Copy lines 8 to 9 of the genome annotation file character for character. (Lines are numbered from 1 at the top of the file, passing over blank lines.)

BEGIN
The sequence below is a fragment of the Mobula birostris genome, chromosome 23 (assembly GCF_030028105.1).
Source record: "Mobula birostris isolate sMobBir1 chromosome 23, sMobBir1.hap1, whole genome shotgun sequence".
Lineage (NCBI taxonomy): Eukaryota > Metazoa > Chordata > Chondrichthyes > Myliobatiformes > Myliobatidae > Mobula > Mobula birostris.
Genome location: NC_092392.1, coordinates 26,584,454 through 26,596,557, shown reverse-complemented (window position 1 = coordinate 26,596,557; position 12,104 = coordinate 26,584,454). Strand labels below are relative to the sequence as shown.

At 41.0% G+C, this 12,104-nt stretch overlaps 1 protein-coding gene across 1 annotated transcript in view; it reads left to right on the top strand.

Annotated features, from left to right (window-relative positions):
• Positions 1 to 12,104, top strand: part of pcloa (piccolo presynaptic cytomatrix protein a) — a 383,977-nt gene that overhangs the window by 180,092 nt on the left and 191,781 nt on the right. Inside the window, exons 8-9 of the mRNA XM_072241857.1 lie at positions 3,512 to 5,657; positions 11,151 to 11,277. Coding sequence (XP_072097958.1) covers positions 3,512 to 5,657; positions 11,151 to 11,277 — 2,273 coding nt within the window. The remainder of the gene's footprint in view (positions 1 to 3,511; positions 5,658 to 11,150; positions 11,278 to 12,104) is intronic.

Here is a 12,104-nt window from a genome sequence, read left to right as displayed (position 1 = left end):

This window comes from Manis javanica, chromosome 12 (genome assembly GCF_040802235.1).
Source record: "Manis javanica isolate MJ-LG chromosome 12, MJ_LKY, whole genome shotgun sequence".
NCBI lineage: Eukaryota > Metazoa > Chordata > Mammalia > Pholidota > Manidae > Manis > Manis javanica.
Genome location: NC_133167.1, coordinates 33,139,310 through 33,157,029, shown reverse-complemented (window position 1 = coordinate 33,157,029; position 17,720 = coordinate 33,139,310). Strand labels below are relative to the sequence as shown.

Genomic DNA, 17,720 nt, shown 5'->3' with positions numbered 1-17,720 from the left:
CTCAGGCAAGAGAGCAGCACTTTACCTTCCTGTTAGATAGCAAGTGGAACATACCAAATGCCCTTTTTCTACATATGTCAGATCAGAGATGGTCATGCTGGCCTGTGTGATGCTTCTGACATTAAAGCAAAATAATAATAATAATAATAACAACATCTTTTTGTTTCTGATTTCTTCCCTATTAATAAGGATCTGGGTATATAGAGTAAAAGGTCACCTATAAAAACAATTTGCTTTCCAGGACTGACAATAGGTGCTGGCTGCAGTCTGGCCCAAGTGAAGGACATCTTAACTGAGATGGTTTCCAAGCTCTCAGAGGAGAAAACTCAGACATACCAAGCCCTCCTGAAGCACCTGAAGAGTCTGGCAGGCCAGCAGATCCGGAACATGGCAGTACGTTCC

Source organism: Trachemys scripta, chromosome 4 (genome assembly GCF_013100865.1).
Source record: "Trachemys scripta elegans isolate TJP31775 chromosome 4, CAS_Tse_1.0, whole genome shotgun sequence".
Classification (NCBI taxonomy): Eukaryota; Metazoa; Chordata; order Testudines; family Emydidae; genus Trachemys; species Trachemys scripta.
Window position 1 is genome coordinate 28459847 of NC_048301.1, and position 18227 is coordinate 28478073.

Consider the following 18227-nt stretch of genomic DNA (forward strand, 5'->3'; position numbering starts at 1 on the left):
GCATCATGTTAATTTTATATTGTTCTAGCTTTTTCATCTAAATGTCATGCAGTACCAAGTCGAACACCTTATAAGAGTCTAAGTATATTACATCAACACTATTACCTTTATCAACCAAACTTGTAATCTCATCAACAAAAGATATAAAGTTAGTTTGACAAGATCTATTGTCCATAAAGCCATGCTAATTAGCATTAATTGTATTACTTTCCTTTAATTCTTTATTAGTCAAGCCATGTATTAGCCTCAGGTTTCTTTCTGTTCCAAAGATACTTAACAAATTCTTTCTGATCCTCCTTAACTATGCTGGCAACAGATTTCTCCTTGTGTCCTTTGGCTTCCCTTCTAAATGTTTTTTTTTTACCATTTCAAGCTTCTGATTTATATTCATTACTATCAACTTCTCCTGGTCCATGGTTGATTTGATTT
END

Here is a 12,104-nt window from a genome sequence, read left to right as displayed (position 1 = left end):

This window comes from Manis javanica, chromosome 12 (genome assembly GCF_040802235.1).